September 10, 2018 4 min read

In just over a century, since the emergence of mass-produced plastics that have gone on to become an undoubted commercial and industrial behemoth of human existence, the world has become addicted to the stuff.  Bags, bottles, packaging components, cups, packaging and so on.  The list is seemingly endless and the use of plastic from tires to toothpaste goes on.

Most will know that, once created, plastic is very hard to dispose of – that it takes years and years to decompose.  But when we think of lingering plastic pollution, we tend to conjure up the image of the, well “bigger stuff” – bottles, crates and bags for example.  Yet the issue of microplastics, tiny fragments of plastic by the trillions and trillions, is now looming ever larger on the radar of major environmental problems plaguing the planet.

Microplastics are defined as very small pieces of plastic, generally held to be less than 5mm in diameter.  (There are some variances on that, but the generally accepted definition is 5mm or less.) 

And they are making their way steadily, remorselessly into the world’s seas, oceans and eco-cultures, wreaking damage to the environment, marine wildlife and storing up problems for future human health. 

That’s because microplastics are very easily transmitted through the food chain.  Fish, birds and wildlife mistake the tiny fragments of plastic for food and digest them.  In some cases, microplastics also can be absorbed into an organism through respiration.  Larger predators, including humans, then consume those that have consumed microplastic particles.  In an eye-widening scenario of human short-sightedness, what is being thrown or washed away by humans is ultimately being eaten by humans – oblivious to the very fact.

There are two categories of microplastics – primary and secondary, both of which are equally detrimental to the environment.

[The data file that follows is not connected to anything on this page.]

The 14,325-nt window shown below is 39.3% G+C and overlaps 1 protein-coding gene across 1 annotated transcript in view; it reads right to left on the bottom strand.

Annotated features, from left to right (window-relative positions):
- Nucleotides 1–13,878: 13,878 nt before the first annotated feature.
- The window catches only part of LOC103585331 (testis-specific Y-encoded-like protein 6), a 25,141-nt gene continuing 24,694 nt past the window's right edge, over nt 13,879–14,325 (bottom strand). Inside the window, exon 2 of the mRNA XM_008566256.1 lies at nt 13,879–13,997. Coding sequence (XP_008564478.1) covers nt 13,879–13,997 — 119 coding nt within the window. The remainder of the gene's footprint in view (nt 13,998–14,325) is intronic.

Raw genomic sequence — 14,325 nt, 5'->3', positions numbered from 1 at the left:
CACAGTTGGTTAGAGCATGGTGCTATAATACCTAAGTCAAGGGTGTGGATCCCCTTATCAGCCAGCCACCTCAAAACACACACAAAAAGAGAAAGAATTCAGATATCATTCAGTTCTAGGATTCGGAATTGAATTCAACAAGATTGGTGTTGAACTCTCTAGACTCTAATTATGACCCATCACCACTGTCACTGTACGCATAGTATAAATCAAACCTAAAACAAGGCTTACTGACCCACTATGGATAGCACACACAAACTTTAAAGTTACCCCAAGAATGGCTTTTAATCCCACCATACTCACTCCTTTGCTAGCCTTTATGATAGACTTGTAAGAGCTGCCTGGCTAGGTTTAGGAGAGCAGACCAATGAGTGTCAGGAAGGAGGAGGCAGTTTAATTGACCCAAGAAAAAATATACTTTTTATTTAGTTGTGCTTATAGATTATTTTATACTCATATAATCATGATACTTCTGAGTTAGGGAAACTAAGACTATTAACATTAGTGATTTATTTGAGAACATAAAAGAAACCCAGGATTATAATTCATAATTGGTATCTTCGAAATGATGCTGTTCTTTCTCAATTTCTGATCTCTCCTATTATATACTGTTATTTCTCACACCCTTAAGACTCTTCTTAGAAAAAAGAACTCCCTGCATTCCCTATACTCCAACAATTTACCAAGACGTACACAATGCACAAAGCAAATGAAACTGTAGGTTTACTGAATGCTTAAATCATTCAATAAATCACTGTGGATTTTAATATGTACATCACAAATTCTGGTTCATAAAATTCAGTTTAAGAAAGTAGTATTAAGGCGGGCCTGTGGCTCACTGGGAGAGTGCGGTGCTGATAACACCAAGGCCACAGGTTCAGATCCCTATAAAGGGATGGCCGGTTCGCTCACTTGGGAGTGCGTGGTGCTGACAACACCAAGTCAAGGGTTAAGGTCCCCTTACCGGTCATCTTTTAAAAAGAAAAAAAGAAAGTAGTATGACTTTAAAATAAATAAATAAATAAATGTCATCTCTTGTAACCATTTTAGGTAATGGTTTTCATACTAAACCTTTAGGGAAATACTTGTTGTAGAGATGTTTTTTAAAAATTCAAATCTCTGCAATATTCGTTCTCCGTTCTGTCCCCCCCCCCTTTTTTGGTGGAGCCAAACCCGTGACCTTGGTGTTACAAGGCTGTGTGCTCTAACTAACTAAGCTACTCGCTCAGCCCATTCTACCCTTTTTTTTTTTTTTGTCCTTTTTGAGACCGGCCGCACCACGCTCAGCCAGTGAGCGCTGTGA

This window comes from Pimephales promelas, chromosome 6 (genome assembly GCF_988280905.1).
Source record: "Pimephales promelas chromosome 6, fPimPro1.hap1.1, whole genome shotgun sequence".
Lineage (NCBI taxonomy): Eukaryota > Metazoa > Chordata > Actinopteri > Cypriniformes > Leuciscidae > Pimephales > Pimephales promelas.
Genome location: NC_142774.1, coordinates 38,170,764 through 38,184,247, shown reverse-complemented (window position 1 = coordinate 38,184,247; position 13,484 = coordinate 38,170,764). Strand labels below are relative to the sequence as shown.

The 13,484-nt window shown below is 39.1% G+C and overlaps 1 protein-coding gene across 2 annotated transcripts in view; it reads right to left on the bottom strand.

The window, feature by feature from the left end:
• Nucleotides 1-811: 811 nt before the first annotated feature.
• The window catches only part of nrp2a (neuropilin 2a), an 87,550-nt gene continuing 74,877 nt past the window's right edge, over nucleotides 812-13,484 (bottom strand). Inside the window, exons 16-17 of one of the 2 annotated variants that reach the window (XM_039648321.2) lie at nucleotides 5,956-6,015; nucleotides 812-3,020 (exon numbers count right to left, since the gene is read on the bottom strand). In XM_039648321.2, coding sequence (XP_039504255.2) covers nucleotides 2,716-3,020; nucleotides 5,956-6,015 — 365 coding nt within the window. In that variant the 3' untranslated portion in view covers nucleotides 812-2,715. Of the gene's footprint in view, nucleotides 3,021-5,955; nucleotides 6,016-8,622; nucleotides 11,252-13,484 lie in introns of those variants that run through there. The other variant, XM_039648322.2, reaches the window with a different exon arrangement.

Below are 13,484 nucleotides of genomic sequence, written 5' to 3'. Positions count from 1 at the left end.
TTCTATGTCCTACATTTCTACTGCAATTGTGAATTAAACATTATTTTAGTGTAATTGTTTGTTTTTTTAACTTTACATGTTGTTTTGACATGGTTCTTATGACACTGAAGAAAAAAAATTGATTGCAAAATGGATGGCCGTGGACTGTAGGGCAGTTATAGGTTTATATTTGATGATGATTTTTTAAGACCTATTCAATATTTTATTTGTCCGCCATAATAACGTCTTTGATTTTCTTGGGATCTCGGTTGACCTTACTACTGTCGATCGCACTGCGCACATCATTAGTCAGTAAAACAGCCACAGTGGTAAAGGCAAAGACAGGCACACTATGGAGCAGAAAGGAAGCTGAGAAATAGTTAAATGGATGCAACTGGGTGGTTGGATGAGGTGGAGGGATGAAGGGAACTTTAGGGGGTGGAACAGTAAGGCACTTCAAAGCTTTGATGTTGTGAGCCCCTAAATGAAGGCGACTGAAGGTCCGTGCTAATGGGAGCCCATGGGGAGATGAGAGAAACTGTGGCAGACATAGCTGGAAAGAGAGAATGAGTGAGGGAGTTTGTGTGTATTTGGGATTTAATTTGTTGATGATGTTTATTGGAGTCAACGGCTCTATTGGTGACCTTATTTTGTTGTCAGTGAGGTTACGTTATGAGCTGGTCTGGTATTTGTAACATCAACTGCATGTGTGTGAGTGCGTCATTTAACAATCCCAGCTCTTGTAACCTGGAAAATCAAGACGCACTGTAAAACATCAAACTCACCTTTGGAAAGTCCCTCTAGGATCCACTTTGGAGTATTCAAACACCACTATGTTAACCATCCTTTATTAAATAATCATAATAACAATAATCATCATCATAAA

Primary microplastics are specifically manufactured and are used in a large number of commercial and industrial products.  From the tires of cars and airplanes, to synthetic textiles through to some health and beauty products, microplastics can be found.  And that is far from an exhaustive list.  With such widespread use, primary microplastics easily make their way into waterways and sewage systems, which in turn make their way into rivers, lakes, seas and oceans.

For example, some cosmetics companies use microplastics (known as microbeads) in their defoliating products.  The tiny fragments of plastic are used as a modern alternative to, say, pumice, as an abrasive agent in the product.  That’s millions of people every day using those sorts of defoliants that end up getting washed down the sink or the shower and out into the waterways.

Some attempts have been made to stymie this problem, but have been relatively limited.  For example, the US banned the manufacture of “rinse-off” microplastics in cosmetics and personal care products, effective from July 2017, and other countries have followed suit. 

While this helps, it is though only a very limited step in the right direction. India, for example, is to ban the same by 2020.  That’s another year and a half of over one billion potential consumers using microbead laced cosmetic products.  Worse still, many countries have no such ban either in place or planned.  China, with an even greater number of potential consumers, emits 209.6 trillion microbeads every year – that’s over 300,000 kilograms of microplastic entering waterways year on year.